While there may be some truth in Simon Gikandi's claim, in an article from 1992, that Matigari doesn't understand ‘'the new Kenya because he has been for too long in the forest,'29 the real reason for his incomprehension seems more due to, as we have seen, his initial confusion about the lack of epistemological rupture which independence promised rather than any complexity and novelty brought about by a new order. Gikandi questions in the same article the relevance of Matigari's fact-finding mission even if Matigari may find the truth: ‘'Matigari's words may resonate with the truth, but the ideological machinery of the state determines the realities of the nation.'30 By privileging the contemporary material practices without, it seems, questioning the legitimacy of those very practices, Gikandi here seems to belong politically and epistemologically to another world than Ngugi. Gikandi's criticism is grounded on the ideological premise that the paradigms have changed since Matigari was in the forest. Whereas Ngugi stresses continuity and linkages, Gikandi underlines discontinuity, accusing Ngugi of filling the new bottles with old wine, resulting in an ideological dead-end street:

Writers who still seem to believe that the post-colonial situation is simply the continuation of colonialism under the guise of independence, or that the narrative of decolonization can be projected into the post-colonial world, seem to be entrapped in an ideological cul-de-sac.31

Critiquing Matigari and thus Ngugi for insisting that Matigari is the voice of the nation, he is ‘'the crystallization of the collective desires of the nation,'32 Gikandi projects a picture of a post-independent Kenya which cannot be reduced to a single ideological formula. Gikandi's critique is premised on his denigration of Ngugi's ideology which he calls ‘'primeval (expressed through Gikuyu legends and Christian allegories).'33 True as some of his criticism against the text's simplicity and one-dimensionality may be, there is a sense that Gikandi's own post-modern ideology is suspiciously unpolitical and non-agency oriented. His ‘'analysis' of the international and national scene is at best very resigned as well as abortive, unwilling, it seems, to invoke the subaltern voice or analyse subaltern agency or to critique the present state of affairs. Whereas Ngugi wants to fight the present material practices also in fictional terms Gikandi sees literature as an arena of exposing the plural stories of post-colonial realities, thereby reducing the urgency of addressing what Ngugi sees as the moral and political disease in post-colonial Kenya.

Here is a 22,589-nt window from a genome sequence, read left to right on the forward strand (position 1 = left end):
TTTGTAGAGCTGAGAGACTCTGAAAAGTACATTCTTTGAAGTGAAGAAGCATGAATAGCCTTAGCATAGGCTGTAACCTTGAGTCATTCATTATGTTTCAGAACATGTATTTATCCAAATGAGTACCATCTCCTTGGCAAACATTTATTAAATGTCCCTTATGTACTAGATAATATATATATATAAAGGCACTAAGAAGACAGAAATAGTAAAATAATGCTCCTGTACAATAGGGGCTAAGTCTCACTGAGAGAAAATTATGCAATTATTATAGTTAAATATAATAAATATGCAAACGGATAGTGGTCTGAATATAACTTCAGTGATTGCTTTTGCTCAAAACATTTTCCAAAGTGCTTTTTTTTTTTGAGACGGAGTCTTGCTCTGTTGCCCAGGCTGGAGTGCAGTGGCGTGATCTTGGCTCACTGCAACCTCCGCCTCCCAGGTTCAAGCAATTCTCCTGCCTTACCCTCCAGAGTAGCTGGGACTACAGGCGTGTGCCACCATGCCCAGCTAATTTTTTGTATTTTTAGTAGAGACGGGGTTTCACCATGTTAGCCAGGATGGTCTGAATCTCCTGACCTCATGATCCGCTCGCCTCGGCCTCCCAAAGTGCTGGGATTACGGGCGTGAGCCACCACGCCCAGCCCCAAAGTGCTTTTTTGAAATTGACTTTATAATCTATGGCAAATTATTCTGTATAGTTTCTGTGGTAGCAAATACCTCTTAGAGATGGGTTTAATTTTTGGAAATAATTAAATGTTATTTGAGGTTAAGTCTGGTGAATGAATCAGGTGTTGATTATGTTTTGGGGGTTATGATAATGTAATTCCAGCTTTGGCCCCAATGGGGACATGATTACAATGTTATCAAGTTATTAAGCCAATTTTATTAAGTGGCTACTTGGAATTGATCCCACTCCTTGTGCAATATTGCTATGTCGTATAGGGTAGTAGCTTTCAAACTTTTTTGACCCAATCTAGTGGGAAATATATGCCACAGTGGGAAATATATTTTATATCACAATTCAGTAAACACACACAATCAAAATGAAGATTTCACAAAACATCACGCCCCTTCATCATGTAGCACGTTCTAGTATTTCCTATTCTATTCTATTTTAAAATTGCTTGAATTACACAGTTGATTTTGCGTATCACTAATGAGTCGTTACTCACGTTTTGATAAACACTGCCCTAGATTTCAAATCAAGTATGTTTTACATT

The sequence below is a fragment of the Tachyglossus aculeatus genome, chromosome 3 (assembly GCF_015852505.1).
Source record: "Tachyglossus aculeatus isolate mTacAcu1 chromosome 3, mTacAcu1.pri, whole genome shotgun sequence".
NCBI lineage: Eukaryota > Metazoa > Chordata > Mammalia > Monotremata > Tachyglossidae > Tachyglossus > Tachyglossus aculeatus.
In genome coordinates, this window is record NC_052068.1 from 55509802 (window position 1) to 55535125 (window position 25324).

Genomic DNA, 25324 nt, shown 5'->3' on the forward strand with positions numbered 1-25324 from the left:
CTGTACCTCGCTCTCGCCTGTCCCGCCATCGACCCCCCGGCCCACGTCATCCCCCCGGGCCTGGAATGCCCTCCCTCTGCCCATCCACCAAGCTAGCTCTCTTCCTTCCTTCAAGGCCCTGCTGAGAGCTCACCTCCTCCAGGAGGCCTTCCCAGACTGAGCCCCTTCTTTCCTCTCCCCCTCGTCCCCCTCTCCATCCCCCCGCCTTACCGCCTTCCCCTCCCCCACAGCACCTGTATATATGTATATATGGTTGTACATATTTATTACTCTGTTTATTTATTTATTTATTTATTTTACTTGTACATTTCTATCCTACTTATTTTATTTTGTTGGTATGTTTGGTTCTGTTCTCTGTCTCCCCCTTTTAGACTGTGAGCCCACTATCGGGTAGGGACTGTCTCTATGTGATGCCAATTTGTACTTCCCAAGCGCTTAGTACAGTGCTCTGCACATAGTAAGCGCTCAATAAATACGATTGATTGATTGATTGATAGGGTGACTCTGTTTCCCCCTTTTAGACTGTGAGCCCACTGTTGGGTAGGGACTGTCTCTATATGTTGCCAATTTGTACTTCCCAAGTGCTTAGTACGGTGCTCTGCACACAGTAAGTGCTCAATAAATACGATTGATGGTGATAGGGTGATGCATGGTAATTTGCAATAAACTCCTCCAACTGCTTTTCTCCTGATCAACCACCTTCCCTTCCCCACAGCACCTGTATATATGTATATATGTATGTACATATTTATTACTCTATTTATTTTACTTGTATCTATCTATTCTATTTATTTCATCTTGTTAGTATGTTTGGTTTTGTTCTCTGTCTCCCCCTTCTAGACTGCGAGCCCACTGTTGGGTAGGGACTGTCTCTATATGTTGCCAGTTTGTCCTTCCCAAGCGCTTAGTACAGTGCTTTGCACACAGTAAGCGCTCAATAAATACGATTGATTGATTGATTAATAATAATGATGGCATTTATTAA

Gikandi's very critical analysis of Matigari from 1992 has been supplemented by a much more sympathetic reading in the chapter on Matigari in his recent book on Ngugi.34 There Gikandi tones down his explicit political criticism of Ngugi by maintaining that Matigari privileges form over content and ‘'reality': ‘'reality has become secondary to the forms in which it is represented'35 Still Gikandi acknowledges Matigari's political dilemmas: 'The overriding question for him now is how he can meet the challenge posed by these unexpected experiences,'36 but insists on the importance of Matigari's identity in interpreting the novel. Gikandi writes:

while the novel ends by affirming the familiar themes about revolution and change, such affirmations are made against the background of doubt and uncertainty triggered by Matigari's mysterious identity which the ending of the novel confounds rather than resolves.37

Against such a reading of Matigari my earlier contention that the uncertainty of Matigari's identity must not be linked to any confusion about Matigari's political message is supported by the final pages of the novel, where - after Matigari's ascension - Muriuki digs up ‘'all the things that Matigari had hidden,'38 picking up Matigari's cartridge belt, the sword and the AK 47. Clearly Muriuki is in the process of following in the ideological footsteps of Matigari (and thus confirming grassroots agency – for the first time- without Matigari), re-echoed in the last slogan where Muriuki seemed to hear,

the voices of the students and of other patriots of all different nationalities of the land, singing in harmony:
Victory will be ours!
Victory will be ours!
Victory will be ours!
Victory will be ours.39